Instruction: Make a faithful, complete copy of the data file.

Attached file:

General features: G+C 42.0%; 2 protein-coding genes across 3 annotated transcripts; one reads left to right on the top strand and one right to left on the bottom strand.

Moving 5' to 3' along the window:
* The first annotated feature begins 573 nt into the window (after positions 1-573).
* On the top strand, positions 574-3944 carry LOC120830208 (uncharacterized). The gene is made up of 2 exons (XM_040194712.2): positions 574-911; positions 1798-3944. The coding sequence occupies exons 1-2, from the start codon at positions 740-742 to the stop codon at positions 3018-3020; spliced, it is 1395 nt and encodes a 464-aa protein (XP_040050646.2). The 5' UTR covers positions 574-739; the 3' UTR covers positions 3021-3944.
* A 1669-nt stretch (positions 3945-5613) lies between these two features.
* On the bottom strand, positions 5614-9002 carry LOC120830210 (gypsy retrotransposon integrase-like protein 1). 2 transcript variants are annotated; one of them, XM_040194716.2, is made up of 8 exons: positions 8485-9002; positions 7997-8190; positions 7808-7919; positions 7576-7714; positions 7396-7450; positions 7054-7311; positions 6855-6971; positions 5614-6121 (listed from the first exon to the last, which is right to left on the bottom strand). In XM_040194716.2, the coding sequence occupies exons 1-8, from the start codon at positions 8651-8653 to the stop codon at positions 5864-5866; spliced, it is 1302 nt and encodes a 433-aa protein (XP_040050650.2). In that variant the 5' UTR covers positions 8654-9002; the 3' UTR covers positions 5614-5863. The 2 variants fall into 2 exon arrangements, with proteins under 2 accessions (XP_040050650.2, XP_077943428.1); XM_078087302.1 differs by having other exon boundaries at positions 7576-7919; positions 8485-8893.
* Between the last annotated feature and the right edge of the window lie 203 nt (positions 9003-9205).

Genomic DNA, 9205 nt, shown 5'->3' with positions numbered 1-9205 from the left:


General features: G+C 42.0%; 2 protein-coding genes across 3 annotated transcripts; one reads left to right on the top strand and one right to left on the bottom strand.

Moving 5' to 3' along the window:
* The first annotated feature begins 573 nt into the window (after positions 1-573).
* On the top strand, positions 574-3944 carry LOC120830208 (uncharacterized). The gene is made up of 2 exons (XM_040194712.2): positions 574-911; positions 1798-3944. The coding sequence occupies exons 1-2, from the start codon at positions 740-742 to the stop codon at positions 3018-3020; spliced, it is 1395 nt and encodes a 464-aa protein (XP_040050646.2). The 5' UTR covers positions 574-739; the 3' UTR covers positions 3021-3944.
* A 1669-nt stretch (positions 3945-5613) lies between these two features.
* On the bottom strand, positions 5614-9002 carry LOC120830210 (gypsy retrotransposon integrase-like protein 1). 2 transcript variants are annotated; one of them, XM_040194716.2, is made up of 8 exons: positions 8485-9002; positions 7997-8190; positions 7808-7919; positions 7576-7714; positions 7396-7450; positions 7054-7311; positions 6855-6971; positions 5614-6121 (listed from the first exon to the last, which is right to left on the bottom strand). In XM_040194716.2, the coding sequence occupies exons 1-8, from the start codon at positions 8651-8653 to the stop codon at positions 5864-5866; spliced, it is 1302 nt and encodes a 433-aa protein (XP_040050650.2). In that variant the 5' UTR covers positions 8654-9002; the 3' UTR covers positions 5614-5863. The 2 variants fall into 2 exon arrangements, with proteins under 2 accessions (XP_040050650.2, XP_077943428.1); XM_078087302.1 differs by having other exon boundaries at positions 7576-7919; positions 8485-8893.
* Between the last annotated feature and the right edge of the window lie 203 nt (positions 9003-9205).

Genomic DNA, 9205 nt, shown 5'->3' with positions numbered 1-9205 from the left: